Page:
US Rail Strike Risks Exacerbating the Fed’s Inflation Headache
- US railroad transportation could be hobbled by strikes as soon as 17 September, possibly costing the economy $2B per day.
- The strike threatens to create a new supply shock in US energy, food and other commodity markets.
- Any supply-shock-induced inflation could further complicate things for the Fed, which is battling to cool still rampant US inflationary pressures.
Railroad Strikes Could Cost $2B Per Day, Hobble the US Food, Energy Industries
In the absence of a breakthrough in negotiations between two hold-out rail worker labor unions, railroad operators and US government officials, tens of thousands of rail workers are set to go on strike from Saturday 17 September, hobbling transportation across all major US railways.
According to the Association of American Railroads, which represents operators such as CSX, Union Pacific, BNSF, Norfolk Southern and Kansas City Southern, the strike could cost the US economy as much as $2 billion per day, should it go ahead, given its impact on the transportation of goods and people across the country at a time when inflation is already sky high and supply chains have only just been able to recover properly from pandemic-related disruptions.
Representatives from the energy and food industries have been sounding the alarm. “Coal would stop,” the CEO of Xcoal Energy & Resources LLC, the biggest US coal exporter, told Bloomberg, potentially complicating the US energy picture at a time when the country has been focused on increasing fossil fuel exports to Europe, which continues to suffer as a result of reduced energy flows from Russia.
Another CEO of a major US agricultural supply company told Bloomberg that the stoppage could disrupt the flow of fertilizer to farmers just as they plan to apply it to crops, before adding that a strike would be “brutal for farmers, the industry and the public”.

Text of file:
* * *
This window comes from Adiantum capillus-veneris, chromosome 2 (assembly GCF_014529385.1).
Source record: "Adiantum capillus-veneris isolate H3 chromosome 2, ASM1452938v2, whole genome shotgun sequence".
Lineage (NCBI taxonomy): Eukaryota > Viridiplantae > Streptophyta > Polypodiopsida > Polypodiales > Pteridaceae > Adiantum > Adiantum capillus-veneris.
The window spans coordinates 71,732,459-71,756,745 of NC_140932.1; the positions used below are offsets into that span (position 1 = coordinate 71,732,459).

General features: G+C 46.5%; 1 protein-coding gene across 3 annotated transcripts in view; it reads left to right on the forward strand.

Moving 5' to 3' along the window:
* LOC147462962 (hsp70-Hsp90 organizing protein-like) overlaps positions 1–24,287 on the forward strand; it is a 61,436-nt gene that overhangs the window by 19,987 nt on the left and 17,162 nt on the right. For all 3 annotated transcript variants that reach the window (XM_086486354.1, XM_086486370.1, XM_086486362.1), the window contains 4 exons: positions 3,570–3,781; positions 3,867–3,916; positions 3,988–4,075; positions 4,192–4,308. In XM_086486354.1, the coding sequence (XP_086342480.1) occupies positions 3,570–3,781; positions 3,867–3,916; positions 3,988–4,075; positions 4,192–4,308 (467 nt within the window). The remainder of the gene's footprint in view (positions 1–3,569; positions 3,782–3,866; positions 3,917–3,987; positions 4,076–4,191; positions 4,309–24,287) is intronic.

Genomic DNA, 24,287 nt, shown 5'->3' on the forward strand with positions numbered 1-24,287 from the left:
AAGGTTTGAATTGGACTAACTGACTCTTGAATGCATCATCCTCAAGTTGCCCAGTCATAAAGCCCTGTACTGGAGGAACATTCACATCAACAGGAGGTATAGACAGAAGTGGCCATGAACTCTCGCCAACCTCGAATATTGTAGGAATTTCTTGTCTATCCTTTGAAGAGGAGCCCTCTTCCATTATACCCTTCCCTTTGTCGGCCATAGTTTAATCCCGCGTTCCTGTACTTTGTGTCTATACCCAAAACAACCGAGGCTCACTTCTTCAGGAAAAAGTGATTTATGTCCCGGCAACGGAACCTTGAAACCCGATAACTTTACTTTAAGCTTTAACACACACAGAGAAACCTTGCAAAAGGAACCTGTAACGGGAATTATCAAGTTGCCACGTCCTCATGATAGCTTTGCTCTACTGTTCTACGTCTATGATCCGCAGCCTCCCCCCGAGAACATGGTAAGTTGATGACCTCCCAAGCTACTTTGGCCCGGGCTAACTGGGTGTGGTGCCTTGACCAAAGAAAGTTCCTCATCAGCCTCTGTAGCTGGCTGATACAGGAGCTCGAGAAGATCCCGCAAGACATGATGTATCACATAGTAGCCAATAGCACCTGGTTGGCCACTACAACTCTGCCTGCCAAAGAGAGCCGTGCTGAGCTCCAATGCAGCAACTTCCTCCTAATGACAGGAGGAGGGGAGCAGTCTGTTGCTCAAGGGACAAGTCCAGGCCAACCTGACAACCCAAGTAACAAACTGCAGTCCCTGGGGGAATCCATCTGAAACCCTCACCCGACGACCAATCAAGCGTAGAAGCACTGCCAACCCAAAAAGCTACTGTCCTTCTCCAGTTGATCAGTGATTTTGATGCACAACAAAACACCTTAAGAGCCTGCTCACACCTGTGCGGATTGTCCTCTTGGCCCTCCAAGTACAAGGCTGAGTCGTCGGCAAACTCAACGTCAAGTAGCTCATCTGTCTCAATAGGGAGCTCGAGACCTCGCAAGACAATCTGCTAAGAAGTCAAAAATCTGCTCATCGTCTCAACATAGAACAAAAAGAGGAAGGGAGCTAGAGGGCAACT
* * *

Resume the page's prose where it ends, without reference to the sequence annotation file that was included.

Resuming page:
The fact that the White House got directly involved in negotiations earlier this week speaks to the severity of the situation. Railroad operators have been urging the US Congress to prevent the strikes with new legislation. That presents a dilemma for the Democrat Party, who currently holds a (slim) majority in both houses, as they have typically been pro-union, but will also want to avert any strike that may worsen nationwide economic conditions.
Strikes Could Complicate Things for the Fed
The strike has the potential to worsen the Fed’s inflation headache. Inflation as per the US Consumer Price Index (CPI), hit multi-decade highs earlier this year and the Fed has been lifting interest rates aggressively in order to try and cool things down.
Whilst headline price pressures in the US appear now to have peaked, CPI data for August released on Tuesday showed an unexpected heating up of core price pressures. This forced the market to bump expectations for where US interest rates will peak next year higher by around 25 bps to around 4.25%.
Recovery in pandemic-affected supply chains had been one factor, combined with substantially lower gas prices, behind why headline price pressures in the US have peaked in recent months. Nationwide rail strikes, were they to drag on for a significant time, could potentially introduce another supply shock to the US economy that could make the Fed’s job of bringing inflation back to 2.0% even more difficult.
The central bank is expected to raise interest rates by 75 bps at its next two meetings, which would take the benchmark interest rate target range to 3.75-4.0%.